Mere involvement in litigation against each other would not change the status of their relationship.
The Constitution of India establishes a welfare state whose duties include the providing of medical care for its citizens. This right is firmly protected within the right to live with dignity under Article 21. Additionally, as an employer, the government must ensure (as Section 603 of the Railway Servants Manual clearly notes) the health of its employees
The Delhi High Court recently rapped the railway authorities for denying medical benefits to a mother-daughter duo, and held that making entitlement of such benefits dependent on declaration from the husband/ father would be unconstitutional.
"The reason that the drafters of the Constitution included Article 15 and 16 was because women (inter alia) have been subjected to historic discrimination that makes a classification which disproportionately affects them as a class constitutionally untenable. The Northern Railways‟ decision to not grant the Appellants medical cards clearly has such a disproportionate effect. By leaving an essential benefit such as medical services subject to a declaration by the railway officer/servant, the dependents are subject to the whims and fancies of such employee. The large majority of dependents are likely to be women and children, and by insisting that the railway officer/servant makes a declaration, the Railway authorities place these women and children at risk of being denied medical services," the Bench comprising Justice S. Ravindra Bhat and Justice Sanjeev Sachdeva observed.
The Court was hearing Appeals filed by the wife and daughter of a former employee of the Northern Railways, challenging an order passed by a Single Judge whereby the two had been denied a medical card. This was due to the fact that the employee, Mr. Om Prakash Gorawara was entangled in a series of litigations against his wife and had, thus, removed their names from his medical card before he retired, disentitling them to free medical services that are otherwise available to the dependents of railway employees. The Single Judge had upheld the denial, holding that the issue involved was a personal dispute and that in the absence of nomination from Mr. Gorawara, the Appellants cannot claim medical benefits.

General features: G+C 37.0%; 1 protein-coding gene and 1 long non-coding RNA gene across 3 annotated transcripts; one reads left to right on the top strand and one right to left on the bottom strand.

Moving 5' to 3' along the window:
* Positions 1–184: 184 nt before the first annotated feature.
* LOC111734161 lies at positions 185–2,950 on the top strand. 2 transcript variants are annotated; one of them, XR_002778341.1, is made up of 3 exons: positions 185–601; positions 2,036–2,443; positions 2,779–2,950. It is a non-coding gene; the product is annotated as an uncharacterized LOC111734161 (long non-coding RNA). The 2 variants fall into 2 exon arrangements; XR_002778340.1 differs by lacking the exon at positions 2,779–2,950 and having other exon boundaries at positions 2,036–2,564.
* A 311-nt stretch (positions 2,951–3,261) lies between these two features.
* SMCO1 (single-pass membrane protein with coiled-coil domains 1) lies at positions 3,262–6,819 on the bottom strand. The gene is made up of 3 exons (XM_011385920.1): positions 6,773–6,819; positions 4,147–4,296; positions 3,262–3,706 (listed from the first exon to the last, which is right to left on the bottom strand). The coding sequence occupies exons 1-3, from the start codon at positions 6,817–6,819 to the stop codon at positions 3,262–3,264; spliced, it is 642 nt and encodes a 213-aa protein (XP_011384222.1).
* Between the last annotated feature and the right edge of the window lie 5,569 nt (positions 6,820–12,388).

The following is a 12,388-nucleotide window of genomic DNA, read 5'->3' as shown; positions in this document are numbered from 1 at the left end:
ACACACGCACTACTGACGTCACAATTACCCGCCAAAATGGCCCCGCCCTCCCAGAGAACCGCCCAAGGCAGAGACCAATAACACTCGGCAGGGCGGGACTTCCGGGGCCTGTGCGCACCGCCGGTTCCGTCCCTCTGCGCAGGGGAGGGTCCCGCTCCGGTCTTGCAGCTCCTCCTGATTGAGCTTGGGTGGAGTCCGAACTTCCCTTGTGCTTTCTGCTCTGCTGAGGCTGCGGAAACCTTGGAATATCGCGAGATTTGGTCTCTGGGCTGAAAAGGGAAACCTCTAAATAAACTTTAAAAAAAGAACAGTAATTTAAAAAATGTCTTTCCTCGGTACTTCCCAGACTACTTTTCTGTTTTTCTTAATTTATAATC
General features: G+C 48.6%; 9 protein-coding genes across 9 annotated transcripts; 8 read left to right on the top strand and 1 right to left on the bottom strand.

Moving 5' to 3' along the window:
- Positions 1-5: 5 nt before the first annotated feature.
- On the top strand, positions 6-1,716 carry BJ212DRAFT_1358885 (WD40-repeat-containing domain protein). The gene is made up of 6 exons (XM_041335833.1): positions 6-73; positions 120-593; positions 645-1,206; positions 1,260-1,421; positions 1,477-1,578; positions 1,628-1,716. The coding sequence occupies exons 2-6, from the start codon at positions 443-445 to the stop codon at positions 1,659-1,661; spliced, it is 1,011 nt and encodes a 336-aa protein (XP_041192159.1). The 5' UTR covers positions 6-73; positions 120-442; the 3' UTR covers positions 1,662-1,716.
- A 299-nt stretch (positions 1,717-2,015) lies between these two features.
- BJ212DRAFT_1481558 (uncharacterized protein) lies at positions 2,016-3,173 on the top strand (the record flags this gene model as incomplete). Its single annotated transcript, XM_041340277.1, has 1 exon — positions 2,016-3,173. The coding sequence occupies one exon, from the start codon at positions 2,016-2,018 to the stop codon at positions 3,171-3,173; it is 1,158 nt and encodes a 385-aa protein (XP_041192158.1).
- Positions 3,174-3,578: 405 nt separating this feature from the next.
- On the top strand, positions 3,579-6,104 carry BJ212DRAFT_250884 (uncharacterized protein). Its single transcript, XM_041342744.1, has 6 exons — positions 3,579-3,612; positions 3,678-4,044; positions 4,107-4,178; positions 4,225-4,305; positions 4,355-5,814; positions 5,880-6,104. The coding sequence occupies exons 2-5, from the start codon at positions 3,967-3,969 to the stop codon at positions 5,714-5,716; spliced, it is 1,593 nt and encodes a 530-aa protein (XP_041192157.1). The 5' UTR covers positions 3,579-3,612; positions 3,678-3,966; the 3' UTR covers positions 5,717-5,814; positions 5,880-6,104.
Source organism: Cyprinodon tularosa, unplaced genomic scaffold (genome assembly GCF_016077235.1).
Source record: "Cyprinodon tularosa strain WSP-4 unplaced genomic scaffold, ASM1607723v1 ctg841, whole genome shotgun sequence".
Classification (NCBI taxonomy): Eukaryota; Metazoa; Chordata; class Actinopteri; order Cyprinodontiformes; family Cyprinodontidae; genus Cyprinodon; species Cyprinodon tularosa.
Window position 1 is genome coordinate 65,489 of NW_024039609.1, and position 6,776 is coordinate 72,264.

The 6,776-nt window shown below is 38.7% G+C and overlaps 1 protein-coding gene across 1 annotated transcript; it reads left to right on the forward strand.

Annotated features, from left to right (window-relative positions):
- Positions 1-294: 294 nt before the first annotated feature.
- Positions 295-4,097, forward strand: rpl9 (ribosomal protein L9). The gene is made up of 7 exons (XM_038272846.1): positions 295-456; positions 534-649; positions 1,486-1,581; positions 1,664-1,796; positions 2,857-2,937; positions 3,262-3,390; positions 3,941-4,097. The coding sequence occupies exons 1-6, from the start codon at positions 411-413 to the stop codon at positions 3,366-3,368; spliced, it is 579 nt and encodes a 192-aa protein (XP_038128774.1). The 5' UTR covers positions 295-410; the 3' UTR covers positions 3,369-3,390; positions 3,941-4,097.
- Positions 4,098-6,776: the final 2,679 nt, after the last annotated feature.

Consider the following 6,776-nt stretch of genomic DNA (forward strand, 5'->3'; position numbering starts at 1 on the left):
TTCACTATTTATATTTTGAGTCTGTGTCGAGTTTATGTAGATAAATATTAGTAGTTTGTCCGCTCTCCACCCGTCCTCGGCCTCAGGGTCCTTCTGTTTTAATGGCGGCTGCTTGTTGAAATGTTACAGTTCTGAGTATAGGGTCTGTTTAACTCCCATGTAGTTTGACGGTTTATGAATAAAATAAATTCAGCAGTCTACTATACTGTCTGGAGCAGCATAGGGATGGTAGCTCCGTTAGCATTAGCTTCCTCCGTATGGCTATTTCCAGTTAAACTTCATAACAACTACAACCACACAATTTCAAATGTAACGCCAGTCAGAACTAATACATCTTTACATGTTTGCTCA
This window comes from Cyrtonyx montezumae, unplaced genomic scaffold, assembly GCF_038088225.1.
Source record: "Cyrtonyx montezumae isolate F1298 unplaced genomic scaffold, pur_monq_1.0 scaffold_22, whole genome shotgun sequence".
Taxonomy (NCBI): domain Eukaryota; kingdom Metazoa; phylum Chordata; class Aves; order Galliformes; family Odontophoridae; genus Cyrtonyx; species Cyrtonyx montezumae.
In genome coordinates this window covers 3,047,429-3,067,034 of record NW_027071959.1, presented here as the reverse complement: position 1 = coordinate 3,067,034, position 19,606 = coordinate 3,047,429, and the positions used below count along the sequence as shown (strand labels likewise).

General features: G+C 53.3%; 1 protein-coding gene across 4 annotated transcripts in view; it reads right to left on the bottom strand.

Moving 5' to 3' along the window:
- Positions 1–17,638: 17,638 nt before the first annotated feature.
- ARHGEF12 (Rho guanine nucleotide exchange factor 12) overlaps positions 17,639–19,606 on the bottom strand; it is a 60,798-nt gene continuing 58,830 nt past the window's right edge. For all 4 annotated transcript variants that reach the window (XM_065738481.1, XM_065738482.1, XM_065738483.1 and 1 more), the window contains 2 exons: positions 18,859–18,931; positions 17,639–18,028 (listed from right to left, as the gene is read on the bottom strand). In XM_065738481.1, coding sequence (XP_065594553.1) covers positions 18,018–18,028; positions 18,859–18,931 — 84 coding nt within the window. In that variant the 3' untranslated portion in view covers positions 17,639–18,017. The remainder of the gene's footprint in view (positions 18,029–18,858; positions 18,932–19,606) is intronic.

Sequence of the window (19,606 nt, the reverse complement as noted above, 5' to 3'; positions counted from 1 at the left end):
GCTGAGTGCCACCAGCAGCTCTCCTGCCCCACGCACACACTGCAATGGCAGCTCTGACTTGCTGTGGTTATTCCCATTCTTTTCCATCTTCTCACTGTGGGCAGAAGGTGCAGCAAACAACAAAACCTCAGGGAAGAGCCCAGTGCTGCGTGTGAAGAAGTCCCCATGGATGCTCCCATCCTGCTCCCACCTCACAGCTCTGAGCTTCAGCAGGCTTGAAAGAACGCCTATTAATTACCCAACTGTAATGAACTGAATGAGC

The mother-daughter duo had now contended that the impugned order was arbitrary, discriminatory and hence, unconstitutional. They had pointed out that the husband and wife had not severed marital ties yet, even though they were being paid maintenance by Mr. Gorawara.
Mr. Gorawara had challenged the Petition contending that he was living separately and did not have any semblance of a family life with them. He, therefore, did not wish for them to secure free medical services based on his medical card.
The Court, at the outset, relied on para 603 of the Railway Servants' Manual, to observe that it includes within the definition of "family" spouses and unmarried daughters. It then opined that the understanding of the Railways that it was the employee's declaration that would entitle the dependents to medical benefits was "utterly flawed".
It observed, "No one can argue - and mercifully the Railways is not arguing- that the status of the family members depends on the declaration. To accept that submission would be startling, because it would empower a spouse or father, upon caprice, with the blink of an eyelid, without any rhyme or reason, to decide to deprive what his family members would otherwise be entitled to.
By way of illustration, if a dependent, unmarried daughter suffering from a chronic ailment such as tuberculosis or acute diabetes, for some reason has a difference of opinion with her father, or a young college going dependent son similarly has differences with his father, but needs urgent surgery and in both cases, are estranged from their father, the father in either case (if he is capricious) can cut off medical aid. Plainly, the interpretation given by the railways, empowering the railway servant to ignore existing status of his family members through unilateral exclusionary declaration, is untenable."
In the same vein, the Court observed that mere involvement in litigation against each other would not change the status of their relationship and opined that the Railways had, in fact, violated Article 21 of the Constitution of India by their actions.
The Court explained, "Madhu is suffering from various chronic ailments that have rendered her unemployable. Her daughter has chosen not to secure employment in order to care for her ailing mother. The Constitution of India establishes a welfare state whose duties include the providing of medical care for its citizens. This right is firmly protected within the right to live with dignity under Article 21. Additionally, as an employer, the government must ensure (as Section 603 of the Railway Servants Manual clearly notes) the health of its employees...
... Thus, by denying the medical facilities to Madhu, Northern Railways is in effect, violating the mandate enshrined in Article 21 of the Constitution."
The Court further noted that the Railway's actions, which might have been taken on a seemingly innocent ground, have discriminatory effects "due to the structural inequalities that exist between classes".
It explained, "It is irrelevant that the Railways did not deny them the medical card because the Appellants were women, or that it is potentially possible that a male dependent may also be denied benefits under decision made by the Railways. The ultimate effect of its decision has a disparate impact on women by perpetuating the historic denial of agency that women have faced in India, and deny them benefits as dependents."
The Court, therefore, set aside the impugned order and directed the authorities to issue separate medical card and privilege pass to the Appellants.